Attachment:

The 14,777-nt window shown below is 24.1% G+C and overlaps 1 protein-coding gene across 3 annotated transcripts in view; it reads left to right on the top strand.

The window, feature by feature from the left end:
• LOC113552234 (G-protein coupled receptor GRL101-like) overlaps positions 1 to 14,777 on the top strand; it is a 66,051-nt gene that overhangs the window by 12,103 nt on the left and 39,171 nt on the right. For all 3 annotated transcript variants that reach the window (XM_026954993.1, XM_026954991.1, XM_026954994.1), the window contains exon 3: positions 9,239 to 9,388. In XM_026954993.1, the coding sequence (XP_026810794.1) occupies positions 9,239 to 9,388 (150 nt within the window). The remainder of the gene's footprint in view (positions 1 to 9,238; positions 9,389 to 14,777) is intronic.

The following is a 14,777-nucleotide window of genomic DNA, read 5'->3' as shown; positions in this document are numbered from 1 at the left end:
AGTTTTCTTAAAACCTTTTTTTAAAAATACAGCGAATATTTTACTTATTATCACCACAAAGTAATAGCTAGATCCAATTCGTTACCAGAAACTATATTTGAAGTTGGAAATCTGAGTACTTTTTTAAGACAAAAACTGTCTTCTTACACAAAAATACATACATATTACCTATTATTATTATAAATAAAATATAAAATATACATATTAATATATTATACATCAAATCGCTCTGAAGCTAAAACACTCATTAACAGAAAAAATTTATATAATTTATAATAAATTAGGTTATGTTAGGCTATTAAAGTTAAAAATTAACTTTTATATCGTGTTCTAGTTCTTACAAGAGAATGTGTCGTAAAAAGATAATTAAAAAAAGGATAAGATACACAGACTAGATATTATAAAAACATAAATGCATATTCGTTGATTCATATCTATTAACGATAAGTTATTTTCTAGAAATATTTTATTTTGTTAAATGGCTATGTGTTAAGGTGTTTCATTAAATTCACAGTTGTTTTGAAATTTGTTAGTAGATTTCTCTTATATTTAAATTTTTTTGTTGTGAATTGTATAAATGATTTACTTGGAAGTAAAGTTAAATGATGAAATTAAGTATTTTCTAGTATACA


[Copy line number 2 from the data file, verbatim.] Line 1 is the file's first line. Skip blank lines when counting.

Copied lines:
The window, feature by feature from the left end: